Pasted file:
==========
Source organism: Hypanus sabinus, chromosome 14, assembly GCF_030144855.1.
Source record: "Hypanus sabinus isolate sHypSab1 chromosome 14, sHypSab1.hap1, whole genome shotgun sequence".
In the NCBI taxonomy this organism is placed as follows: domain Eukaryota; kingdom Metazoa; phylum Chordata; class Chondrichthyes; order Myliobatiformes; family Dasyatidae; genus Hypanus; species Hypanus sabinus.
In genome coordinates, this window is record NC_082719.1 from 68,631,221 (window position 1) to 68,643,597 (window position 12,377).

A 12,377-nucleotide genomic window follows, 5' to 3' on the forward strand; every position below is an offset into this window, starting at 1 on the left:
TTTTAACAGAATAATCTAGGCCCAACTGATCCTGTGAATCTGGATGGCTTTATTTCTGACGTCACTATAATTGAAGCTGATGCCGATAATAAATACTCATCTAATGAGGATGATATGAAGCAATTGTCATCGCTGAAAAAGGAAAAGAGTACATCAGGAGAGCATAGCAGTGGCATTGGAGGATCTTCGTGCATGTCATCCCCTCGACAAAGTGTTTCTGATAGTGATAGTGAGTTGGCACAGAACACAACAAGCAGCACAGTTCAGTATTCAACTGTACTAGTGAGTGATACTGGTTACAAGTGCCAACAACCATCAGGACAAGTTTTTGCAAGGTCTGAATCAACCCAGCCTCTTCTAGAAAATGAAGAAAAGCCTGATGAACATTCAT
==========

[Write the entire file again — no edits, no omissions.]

Source organism: Hypanus sabinus, chromosome 14, assembly GCF_030144855.1.
Source record: "Hypanus sabinus isolate sHypSab1 chromosome 14, sHypSab1.hap1, whole genome shotgun sequence".
In the NCBI taxonomy this organism is placed as follows: domain Eukaryota; kingdom Metazoa; phylum Chordata; class Chondrichthyes; order Myliobatiformes; family Dasyatidae; genus Hypanus; species Hypanus sabinus.
In genome coordinates, this window is record NC_082719.1 from 68,631,221 (window position 1) to 68,643,597 (window position 12,377).

A 12,377-nucleotide genomic window follows, 5' to 3' on the forward strand; every position below is an offset into this window, starting at 1 on the left:
TTTTAACAGAATAATCTAGGCCCAACTGATCCTGTGAATCTGGATGGCTTTATTTCTGACGTCACTATAATTGAAGCTGATGCCGATAATAAATACTCATCTAATGAGGATGATATGAAGCAATTGTCATCGCTGAAAAAGGAAAAGAGTACATCAGGAGAGCATAGCAGTGGCATTGGAGGATCTTCGTGCATGTCATCCCCTCGACAAAGTGTTTCTGATAGTGATAGTGAGTTGGCACAGAACACAACAAGCAGCACAGTTCAGTATTCAACTGTACTAGTGAGTGATACTGGTTACAAGTGCCAACAACCATCAGGACAAGTTTTTGCAAGGTCTGAATCAACCCAGCCTCTTCTAGAAAATGAAGAAAAGCCTGATGAACATTCAT